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Special Report Part I: Quick Guide For Minorities

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In sheer numbers, this market is just shy of 2 million people. It counts among its ranks the fastest-growing segment of the small-business community--Latinos--and its members often provide goods and services in neighborhoods others have long abandoned.

But like comic Rodney Dangerfield, minority entrepreneurs often feel they "get no respect."

Who are today's minority entrepreneurs? Unlike their predecessors, they tend to be better educated, younger and have more resources and expertise gained from working in corporate America.

"Traditionally, minorities owned businesses in retail, but in the late 1980s and the 1990s, we've seen a diversification into high tech, construction and the service industries," says George Herrera, president and CEO of the U.S. Hispanic Chamber of Commerce. Herrera credits this, in part, to the growth of government contracting in the high-tech arena and the globalization of the U.S. economy.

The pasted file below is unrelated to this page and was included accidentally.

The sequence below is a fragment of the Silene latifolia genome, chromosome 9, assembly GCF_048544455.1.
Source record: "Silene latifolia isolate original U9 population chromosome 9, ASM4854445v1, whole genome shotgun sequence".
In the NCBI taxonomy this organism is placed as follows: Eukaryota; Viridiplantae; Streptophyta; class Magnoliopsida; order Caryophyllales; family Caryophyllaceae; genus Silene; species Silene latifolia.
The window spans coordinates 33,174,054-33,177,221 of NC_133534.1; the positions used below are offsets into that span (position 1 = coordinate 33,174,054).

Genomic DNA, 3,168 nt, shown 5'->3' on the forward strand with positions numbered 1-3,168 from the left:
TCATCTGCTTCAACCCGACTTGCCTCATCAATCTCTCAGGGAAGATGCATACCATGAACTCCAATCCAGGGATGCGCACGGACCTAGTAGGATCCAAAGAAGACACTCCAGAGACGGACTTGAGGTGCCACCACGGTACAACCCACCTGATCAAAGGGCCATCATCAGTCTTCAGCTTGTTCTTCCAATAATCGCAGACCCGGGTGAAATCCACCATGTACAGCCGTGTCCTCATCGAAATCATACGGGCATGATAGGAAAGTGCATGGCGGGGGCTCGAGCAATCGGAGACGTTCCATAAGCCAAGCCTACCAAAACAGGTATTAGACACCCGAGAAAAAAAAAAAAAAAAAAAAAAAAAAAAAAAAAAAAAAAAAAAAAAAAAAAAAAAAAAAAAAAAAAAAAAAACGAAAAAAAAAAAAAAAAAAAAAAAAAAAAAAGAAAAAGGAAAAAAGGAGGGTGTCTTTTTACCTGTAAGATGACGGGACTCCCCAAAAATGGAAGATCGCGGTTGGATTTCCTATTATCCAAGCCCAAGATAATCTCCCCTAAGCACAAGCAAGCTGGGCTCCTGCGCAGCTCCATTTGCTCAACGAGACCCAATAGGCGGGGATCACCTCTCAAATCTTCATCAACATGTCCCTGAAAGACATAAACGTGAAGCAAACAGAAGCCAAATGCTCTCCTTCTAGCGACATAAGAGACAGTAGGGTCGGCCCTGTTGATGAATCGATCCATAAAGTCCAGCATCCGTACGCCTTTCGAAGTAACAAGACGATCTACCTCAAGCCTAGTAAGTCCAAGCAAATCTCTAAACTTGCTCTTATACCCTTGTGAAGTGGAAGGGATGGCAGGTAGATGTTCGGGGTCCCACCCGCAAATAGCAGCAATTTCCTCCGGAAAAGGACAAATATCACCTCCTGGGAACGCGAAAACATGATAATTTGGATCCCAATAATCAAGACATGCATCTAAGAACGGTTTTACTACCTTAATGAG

"Not a lot of minorities are doing work globally, but as corporate America goes global, it triggers opportunities for subcontractors," says Susan Au Allen, president of the U.S. Pan Asian American Chamber of Commerce.

While minorities aren't turning to international commerce in large numbers yet, Herrera thinks their unique cultural ties position them to have a significant future impact on emerging markets in Africa, Asia and Latin America.

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This article was originally published in the February 1999 print edition of Entrepreneur with the headline: Special Report Part I: Quick Guide For Minorities.

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